Transit tax rules un­changed

Coun­cil to look into more trans­port op­tions

The Observer (Sarnia) - - NEWS - TYLER KULA tkula@post­media.com

Sar­nia is stick­ing with the mantra, ‘no ser­vice, no tax.’

City coun­cil sided with the ma­jor­ity Mon­day and voted to keep a spe­cial ser­vice area levy in play that ex­empts peo­ple fur­ther than 450 me­tres from a bus stop from pay­ing transit costs.

About 400 peo­ple shared their opin­ions in a city-run sur­vey, with just shy of two-thirds favour­ing the cur­rent setup that ex­empts farm­ers, in­dus­trial prop­er­ties and oth­ers from pay­ing for the ser­vice many say they don’t need or want.

The pro­posal had been to re­dis­tribute cost evenly among ratepay­ers, mean­ing those who are al­ready pay would have paid a lit­tle less, and those who aren’t pay­ing now would have paid sig­nif­i­cantly more.

It would not have in­creased tax rev­enue.

The de­bate at city hall cen­tred on what is fair.

Coun. Cindy Scholten, who made the move to scrap the spe­cial ser­vice area in the first place, said it’s about ev­ery­body in a city pay­ing for the ser­vices that make a com­mu­nity a de­sir­able place to live.

She com­pared it to peo­ple get­ting a spe­cial ex­emp­tion on parks or are­nas if they choose not to use them.

“The bur­den should not just be on my neigh­bour, it should be on all of us,” she said.

But res­i­dent Deb­bie Krukowski, who’s spo­ken nu­mer­ous times at city coun­cil in favour of the spe­cial levy, said peo­ple have a choice when it comes to are­nas and li­braries and such.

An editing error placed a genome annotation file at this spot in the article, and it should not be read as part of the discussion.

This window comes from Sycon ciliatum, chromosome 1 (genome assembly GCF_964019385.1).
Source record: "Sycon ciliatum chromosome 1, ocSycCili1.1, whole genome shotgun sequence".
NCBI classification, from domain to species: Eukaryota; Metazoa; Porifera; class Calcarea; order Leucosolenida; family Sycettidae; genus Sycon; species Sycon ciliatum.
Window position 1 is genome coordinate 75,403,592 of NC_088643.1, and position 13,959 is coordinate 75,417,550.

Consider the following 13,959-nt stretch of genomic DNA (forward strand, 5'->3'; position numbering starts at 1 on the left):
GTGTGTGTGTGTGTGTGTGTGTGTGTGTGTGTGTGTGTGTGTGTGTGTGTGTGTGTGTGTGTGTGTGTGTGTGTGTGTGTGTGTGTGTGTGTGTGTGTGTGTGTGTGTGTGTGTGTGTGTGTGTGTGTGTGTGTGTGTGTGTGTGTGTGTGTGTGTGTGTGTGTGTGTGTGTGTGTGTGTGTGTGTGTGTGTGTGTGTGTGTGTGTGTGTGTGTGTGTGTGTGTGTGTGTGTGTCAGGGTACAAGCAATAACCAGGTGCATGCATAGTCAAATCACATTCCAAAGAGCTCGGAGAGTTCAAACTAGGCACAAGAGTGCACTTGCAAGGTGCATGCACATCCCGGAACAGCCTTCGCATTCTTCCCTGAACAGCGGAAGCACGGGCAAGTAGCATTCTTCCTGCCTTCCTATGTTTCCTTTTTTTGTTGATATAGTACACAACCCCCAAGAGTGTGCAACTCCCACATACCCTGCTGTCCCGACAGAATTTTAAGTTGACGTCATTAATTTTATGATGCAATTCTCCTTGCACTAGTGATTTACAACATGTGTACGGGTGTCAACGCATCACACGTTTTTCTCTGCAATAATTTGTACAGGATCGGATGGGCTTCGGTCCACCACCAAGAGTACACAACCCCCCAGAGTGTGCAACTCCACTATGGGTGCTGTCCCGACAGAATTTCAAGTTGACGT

When it comes to buses, those who live out­side of walk­ing dis­tance don’t have a choice, ex­cept to drive to the bus stop, she said, which is fu­tile.

“To­day coun­cil needs to de­cide what is fair and eq­ui­table,” she said.

Coun­cil last tack­led the is­sue — which stems from an agree­ment when Sar­nia and the Town of Clear­wa­ter merged in the 1990s — in 2003.

“The adage in 2003 was ‘no ser­vice, no tax’ and I stick to that,” said Coun. Anne Marie Gillis.

But there should be more dis­cus­sion about how to im­prove the transit sys­tem, said Coun. Bev MacDougall, re­fer­ring to sug­ges­tions from ci­ti­zens.

Some routes have large buses that are too empty, she said, not­ing the city could look into bet­ter de­signs.

“There are lots of ex­cit­ing pos­si­bil­i­ties out there and we need to har­ness them to­gether,” she said.

Coun­cil ap­proved her idea to have a one-time meet­ing with the city ’s transit com­mit­tee to come up with ideas.

They’re also ex­plor­ing sug­ges­tions made by Coun. Andy Bruziewicz, in­clud­ing hav­ing buses head out to far­ther-flung cor­ners of the mu­nic­i­pal­ity once or twice a day.

“At least there would be some cov­er­age there,” Bruziewicz said, call­ing it a “Via Rail treat­ment of the area.”

He and Scholten were the only coun­cil­lors not to sup­port the sta­tus quo.

Coun. Brian White agreed there’s a deeper con­ver­sa­tion to be had, look­ing at more mod­ern op­tions for trans­porta­tion.

Peo­ple in the com­mu­nity, mean­while, ben­e­fit from lower wage earn­ers tak­ing the bus to work and con­tribut­ing to the lo­cal econ­omy, he said.

“This is po­ten­tially a wage gap is­sue as well,” he said.

“The more we put onto users of this sys­tem who are the least able to af­ford, the big­ger that gap grows.”

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